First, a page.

An Opinion Piece – By Bob Tortorice, Ret. Vet. US. Navy
The views and opinions expressed in this article are those of the writer and do not necessarily reflect the views or policies of Ammonoosuc Community Health or its providers. If you have questions or concerns related to this article and your personal health care, please consult with your primary care or behavioral health provider.
Fellow Vets how many times did we stand in line, with T-Shirts and skivvies waiting for either a single shot of who knows what or better yet in Bootcamp getting 5 shots at a time or shots in both arms at the same time. We didn’t wimp out. Yes, we complained, but we didn’t step out of line. We took it in the arm (no pun intended).
Even though we balked, we knew the shots were in our best interest. We joked that “we had to be alive for them or the enemy to kill us”.
“Let’s not push each other into the grave any sooner than planned.”
No vaccine or government mandate is going to take away your birthday, but if we don’t get the vaccine how can we have our buddies six? What we signed up for was not only to protect and serve the US but also to make sure we all got back home as healthy as possible. Our responsibility to our fellow warriors didn’t end with a DD214, we proudly carry the “Vet status” to the grave.
Let’s not push each other into the grave any sooner than planned. Stand in that line again, get the vaccine and booster. Save your life, your buddies, and your country.
What would General Washington do?
Now a little history lesson. These vaccines for the military started with our first commander, General George Washington during the revolutionary war, so it’s nothing new.
Back in the colonial days, when the newly minted Continental Army was fighting for independence from the British, it wasn’t bayonets and red coats they feared most… it was Variola – or the Smallpox virus. At that time, 90% of the deaths among the regular troops who served in the American Revolution were caused by disease, and the smallpox virus was the most vicious of them all. (Gabriel and Metz 1992, 107)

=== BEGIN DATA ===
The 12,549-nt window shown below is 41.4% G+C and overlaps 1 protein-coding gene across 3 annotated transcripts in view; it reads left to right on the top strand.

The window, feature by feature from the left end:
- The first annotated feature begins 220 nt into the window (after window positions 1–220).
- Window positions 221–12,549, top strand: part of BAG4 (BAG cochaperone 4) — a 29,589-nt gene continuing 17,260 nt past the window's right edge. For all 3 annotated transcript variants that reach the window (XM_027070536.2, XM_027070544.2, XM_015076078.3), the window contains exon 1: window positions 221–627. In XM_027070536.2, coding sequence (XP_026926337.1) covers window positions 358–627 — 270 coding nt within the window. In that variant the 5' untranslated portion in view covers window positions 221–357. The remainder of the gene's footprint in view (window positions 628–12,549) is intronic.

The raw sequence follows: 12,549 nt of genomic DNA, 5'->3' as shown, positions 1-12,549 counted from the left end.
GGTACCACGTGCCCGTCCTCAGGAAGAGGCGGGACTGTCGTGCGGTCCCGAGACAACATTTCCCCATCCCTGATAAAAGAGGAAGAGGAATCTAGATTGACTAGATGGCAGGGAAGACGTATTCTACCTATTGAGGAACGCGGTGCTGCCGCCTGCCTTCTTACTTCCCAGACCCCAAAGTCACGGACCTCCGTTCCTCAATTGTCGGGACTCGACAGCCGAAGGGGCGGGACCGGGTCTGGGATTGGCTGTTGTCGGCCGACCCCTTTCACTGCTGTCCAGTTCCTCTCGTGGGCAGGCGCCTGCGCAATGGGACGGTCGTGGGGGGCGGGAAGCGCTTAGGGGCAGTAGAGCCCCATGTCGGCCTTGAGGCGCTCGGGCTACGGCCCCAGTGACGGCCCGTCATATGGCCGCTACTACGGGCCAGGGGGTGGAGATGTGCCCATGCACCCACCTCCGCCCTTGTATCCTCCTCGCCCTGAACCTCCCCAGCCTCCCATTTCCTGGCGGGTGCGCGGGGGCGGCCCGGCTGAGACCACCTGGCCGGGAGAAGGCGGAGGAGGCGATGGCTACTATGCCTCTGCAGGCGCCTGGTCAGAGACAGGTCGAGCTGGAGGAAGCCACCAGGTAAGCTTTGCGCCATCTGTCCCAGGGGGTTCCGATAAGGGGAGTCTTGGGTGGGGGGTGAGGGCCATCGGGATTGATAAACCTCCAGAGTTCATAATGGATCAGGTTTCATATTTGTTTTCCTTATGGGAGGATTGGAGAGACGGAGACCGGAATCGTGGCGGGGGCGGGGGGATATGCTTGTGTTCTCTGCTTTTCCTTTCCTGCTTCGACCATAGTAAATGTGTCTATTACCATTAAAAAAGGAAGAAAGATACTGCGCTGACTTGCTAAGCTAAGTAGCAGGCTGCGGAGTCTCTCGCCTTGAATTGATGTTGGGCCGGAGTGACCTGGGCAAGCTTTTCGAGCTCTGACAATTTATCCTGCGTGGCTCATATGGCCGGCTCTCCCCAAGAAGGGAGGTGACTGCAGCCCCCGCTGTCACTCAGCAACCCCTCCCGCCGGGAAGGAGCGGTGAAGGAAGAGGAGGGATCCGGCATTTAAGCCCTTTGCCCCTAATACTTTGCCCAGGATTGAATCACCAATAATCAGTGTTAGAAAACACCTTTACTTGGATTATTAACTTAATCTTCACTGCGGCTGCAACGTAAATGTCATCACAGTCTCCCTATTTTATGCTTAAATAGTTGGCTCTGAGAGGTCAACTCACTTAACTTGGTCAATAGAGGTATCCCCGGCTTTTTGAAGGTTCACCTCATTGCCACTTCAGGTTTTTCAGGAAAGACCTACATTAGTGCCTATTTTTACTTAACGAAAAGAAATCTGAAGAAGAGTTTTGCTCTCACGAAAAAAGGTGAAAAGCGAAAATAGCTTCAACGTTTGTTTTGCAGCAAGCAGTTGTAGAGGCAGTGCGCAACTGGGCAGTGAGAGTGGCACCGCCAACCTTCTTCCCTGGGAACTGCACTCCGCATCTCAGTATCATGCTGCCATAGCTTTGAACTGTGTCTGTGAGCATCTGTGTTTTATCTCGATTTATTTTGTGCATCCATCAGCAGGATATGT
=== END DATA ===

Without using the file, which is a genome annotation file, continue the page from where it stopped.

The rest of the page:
The British had a strong advantage over the virus as their troops were largely immune. Inoculation was widespread in Europe. This was a major problem for Washington (pun intended), who was worried about the health of his troops. Fearing for his army and our nation’s freedom, he wrote to Congress to let them know his plans to inoculate the entire Continental Army. By the end of 1777, more than 11 hospitals had been constructed for the purpose of overseeing mass inoculation.
With Smallpox better in check for the troops, they were able to focus on defeating the enemy. The British who relied on local native American tribes, and deserters who were not vaccinated did not fare so well.
Thinking broadly of the long-term health for all is key!
We all know the outcome of the Revolutionary War, and of George Washington’s military expertise. Thinking broadly of the long-term health of his Army, and of the nation, was the key to Washington and the nation’s success.
As a retired Veteran, I am still mystified why many Americans today are choosing not to be vaccinated. If you are willing to take a bullet for your country, why not a shot?
The continued success of science and vaccines is evident. Centuries of success, with vaccines for Smallpox, Polio, Measles, Mumps, Rubella, and Flu have saved countless civilizations from peril. Today, as we sit amidst a pandemic similar in scope to Smallpox, we should learn from our past leaders and the troops who supported them.
Get vaccinated, get the booster…save yourself and the population.
To learn more about the COVI9 vaccine and how to get your vaccine or booster shot visit our COVID info page.